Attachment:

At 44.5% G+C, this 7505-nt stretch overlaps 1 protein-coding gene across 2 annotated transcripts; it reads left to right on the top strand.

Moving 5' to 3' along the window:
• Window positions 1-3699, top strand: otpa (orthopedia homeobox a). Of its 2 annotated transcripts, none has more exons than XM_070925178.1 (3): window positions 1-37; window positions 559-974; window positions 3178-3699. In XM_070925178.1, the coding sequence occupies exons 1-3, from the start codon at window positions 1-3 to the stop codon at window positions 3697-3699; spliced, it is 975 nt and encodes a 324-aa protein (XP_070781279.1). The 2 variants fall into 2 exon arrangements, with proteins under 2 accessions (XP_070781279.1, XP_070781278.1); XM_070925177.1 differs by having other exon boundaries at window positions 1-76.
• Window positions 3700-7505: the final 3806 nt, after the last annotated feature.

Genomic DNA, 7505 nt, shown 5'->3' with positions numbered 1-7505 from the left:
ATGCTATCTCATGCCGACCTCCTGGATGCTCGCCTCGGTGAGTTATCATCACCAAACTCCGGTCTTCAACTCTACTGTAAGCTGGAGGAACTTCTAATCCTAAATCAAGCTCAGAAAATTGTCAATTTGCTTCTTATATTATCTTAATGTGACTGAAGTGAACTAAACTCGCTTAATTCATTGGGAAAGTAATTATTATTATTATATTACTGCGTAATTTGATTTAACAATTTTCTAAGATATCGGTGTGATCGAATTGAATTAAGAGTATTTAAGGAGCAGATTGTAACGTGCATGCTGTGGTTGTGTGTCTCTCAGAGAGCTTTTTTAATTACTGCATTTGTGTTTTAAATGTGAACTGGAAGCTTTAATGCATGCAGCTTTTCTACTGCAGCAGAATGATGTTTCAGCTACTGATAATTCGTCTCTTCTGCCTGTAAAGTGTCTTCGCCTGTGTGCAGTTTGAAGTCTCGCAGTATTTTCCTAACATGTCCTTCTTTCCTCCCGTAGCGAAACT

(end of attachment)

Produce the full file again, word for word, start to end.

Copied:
At 44.5% G+C, this 7505-nt stretch overlaps 1 protein-coding gene across 2 annotated transcripts; it reads left to right on the top strand.

Moving 5' to 3' along the window:
• Window positions 1-3699, top strand: otpa (orthopedia homeobox a). Of its 2 annotated transcripts, none has more exons than XM_070925178.1 (3): window positions 1-37; window positions 559-974; window positions 3178-3699. In XM_070925178.1, the coding sequence occupies exons 1-3, from the start codon at window positions 1-3 to the stop codon at window positions 3697-3699; spliced, it is 975 nt and encodes a 324-aa protein (XP_070781279.1). The 2 variants fall into 2 exon arrangements, with proteins under 2 accessions (XP_070781279.1, XP_070781278.1); XM_070925177.1 differs by having other exon boundaries at window positions 1-76.
• Window positions 3700-7505: the final 3806 nt, after the last annotated feature.

Genomic DNA, 7505 nt, shown 5'->3' with positions numbered 1-7505 from the left:
ATGCTATCTCATGCCGACCTCCTGGATGCTCGCCTCGGTGAGTTATCATCACCAAACTCCGGTCTTCAACTCTACTGTAAGCTGGAGGAACTTCTAATCCTAAATCAAGCTCAGAAAATTGTCAATTTGCTTCTTATATTATCTTAATGTGACTGAAGTGAACTAAACTCGCTTAATTCATTGGGAAAGTAATTATTATTATTATATTACTGCGTAATTTGATTTAACAATTTTCTAAGATATCGGTGTGATCGAATTGAATTAAGAGTATTTAAGGAGCAGATTGTAACGTGCATGCTGTGGTTGTGTGTCTCTCAGAGAGCTTTTTTAATTACTGCATTTGTGTTTTAAATGTGAACTGGAAGCTTTAATGCATGCAGCTTTTCTACTGCAGCAGAATGATGTTTCAGCTACTGATAATTCGTCTCTTCTGCCTGTAAAGTGTCTTCGCCTGTGTGCAGTTTGAAGTCTCGCAGTATTTTCCTAACATGTCCTTCTTTCCTCCCGTAGCGAAACT